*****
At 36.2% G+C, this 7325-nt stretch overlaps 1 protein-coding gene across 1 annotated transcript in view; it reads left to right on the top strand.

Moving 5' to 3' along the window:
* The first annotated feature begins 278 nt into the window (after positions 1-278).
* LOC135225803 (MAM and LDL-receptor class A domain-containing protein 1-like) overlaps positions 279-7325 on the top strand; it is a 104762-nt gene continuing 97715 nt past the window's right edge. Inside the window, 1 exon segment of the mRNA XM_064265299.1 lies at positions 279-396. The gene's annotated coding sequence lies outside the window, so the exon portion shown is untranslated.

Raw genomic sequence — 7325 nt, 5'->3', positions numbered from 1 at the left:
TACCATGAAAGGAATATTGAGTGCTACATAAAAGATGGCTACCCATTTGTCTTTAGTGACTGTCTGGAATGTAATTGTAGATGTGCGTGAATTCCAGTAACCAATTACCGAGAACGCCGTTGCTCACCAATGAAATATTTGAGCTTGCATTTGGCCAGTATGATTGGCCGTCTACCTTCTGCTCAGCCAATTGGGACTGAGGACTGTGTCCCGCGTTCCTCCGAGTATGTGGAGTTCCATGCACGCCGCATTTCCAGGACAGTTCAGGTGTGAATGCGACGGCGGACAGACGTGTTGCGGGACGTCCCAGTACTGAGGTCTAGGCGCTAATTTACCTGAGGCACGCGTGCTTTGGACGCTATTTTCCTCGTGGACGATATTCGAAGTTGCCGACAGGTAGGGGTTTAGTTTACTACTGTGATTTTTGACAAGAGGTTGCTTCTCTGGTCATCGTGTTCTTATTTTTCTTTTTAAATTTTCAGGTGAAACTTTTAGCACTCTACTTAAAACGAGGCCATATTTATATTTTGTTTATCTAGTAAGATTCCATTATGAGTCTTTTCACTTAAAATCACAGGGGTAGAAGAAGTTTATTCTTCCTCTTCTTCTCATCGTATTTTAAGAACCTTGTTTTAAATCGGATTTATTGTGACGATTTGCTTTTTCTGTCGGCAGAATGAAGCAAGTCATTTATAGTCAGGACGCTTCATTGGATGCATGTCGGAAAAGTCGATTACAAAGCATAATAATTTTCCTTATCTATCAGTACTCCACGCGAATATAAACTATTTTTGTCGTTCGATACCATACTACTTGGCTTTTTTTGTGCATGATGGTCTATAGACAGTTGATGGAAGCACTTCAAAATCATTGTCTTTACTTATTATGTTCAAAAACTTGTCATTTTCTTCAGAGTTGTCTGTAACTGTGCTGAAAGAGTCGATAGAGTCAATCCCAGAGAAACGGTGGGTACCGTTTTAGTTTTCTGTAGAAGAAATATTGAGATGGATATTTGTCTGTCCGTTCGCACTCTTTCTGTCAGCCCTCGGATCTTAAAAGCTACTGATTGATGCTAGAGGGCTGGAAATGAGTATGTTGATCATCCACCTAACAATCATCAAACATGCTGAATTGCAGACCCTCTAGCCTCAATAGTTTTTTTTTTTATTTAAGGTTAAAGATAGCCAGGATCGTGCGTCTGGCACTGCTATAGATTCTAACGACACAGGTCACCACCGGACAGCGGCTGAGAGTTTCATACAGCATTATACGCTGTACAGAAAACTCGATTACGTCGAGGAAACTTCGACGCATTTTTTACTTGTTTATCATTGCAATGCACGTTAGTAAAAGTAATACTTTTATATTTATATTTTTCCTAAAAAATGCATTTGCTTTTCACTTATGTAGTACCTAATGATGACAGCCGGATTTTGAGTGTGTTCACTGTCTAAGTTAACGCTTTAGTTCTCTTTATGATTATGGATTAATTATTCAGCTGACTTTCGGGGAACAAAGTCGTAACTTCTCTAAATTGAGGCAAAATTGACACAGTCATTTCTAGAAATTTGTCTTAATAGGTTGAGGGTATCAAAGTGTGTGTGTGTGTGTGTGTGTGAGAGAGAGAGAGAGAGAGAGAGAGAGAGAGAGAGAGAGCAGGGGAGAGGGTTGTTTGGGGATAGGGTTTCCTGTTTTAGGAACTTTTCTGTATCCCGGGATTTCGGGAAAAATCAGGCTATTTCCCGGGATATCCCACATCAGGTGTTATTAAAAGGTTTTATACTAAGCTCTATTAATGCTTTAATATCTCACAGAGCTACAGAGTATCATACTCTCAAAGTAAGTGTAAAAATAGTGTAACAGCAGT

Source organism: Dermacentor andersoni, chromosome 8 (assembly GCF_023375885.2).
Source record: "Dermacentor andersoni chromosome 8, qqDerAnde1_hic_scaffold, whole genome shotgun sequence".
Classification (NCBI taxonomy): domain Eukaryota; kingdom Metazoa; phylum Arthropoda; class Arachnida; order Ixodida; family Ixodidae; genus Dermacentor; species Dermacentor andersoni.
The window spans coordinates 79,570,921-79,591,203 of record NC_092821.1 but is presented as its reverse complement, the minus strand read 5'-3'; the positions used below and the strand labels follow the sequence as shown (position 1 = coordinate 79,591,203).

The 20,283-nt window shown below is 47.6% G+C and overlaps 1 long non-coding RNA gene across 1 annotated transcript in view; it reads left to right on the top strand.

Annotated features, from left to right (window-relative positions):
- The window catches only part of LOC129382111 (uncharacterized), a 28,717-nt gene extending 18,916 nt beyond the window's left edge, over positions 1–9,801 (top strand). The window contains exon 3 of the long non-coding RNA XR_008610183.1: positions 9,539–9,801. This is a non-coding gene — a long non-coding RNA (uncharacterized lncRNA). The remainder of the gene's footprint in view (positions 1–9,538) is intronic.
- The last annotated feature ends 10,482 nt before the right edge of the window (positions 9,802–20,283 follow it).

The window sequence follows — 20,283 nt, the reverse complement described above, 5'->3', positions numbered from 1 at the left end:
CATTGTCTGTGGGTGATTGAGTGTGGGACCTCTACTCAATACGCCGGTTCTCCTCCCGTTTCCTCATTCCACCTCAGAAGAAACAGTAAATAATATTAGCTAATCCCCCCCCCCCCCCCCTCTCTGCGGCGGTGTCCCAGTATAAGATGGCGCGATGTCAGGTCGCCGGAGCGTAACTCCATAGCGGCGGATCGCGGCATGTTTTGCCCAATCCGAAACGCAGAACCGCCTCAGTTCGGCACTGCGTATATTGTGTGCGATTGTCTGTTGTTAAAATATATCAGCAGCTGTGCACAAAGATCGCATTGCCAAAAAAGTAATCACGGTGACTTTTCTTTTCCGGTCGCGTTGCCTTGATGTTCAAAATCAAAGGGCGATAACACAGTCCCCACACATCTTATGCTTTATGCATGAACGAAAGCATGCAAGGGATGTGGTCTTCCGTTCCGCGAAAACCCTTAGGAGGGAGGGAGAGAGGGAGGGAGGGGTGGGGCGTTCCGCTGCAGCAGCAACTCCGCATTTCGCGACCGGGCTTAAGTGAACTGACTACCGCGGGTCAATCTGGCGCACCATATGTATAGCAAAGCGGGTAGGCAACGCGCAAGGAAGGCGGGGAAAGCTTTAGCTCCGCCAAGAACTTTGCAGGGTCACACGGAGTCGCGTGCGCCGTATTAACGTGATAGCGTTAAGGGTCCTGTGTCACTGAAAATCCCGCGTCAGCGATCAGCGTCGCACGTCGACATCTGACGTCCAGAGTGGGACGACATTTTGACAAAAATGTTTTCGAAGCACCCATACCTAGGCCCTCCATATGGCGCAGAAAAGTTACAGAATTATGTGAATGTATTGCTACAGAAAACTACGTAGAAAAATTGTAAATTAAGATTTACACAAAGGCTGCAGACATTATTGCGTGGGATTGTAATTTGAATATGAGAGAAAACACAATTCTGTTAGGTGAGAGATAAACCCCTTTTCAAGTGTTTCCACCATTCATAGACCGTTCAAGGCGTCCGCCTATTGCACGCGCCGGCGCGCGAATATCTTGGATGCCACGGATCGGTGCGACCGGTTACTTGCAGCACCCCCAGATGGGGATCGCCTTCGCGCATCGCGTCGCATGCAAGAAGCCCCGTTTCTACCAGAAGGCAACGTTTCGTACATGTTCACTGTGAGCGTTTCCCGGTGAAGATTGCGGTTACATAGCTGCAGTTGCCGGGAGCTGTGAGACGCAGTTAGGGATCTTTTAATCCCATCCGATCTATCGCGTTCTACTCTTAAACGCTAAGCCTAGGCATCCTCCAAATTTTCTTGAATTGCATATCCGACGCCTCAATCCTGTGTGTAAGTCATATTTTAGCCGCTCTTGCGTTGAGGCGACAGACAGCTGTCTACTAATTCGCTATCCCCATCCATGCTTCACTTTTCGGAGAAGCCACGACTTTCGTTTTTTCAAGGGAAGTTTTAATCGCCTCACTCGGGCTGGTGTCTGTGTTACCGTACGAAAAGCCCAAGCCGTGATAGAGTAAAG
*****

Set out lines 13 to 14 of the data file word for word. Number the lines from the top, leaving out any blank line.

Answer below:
- The window catches only part of LOC129382111 (uncharacterized), a 28,717-nt gene extending 18,916 nt beyond the window's left edge, over positions 1–9,801 (top strand). The window contains exon 3 of the long non-coding RNA XR_008610183.1: positions 9,539–9,801. This is a non-coding gene — a long non-coding RNA (uncharacterized lncRNA). The remainder of the gene's footprint in view (positions 1–9,538) is intronic.
- The last annotated feature ends 10,482 nt before the right edge of the window (positions 9,802–20,283 follow it).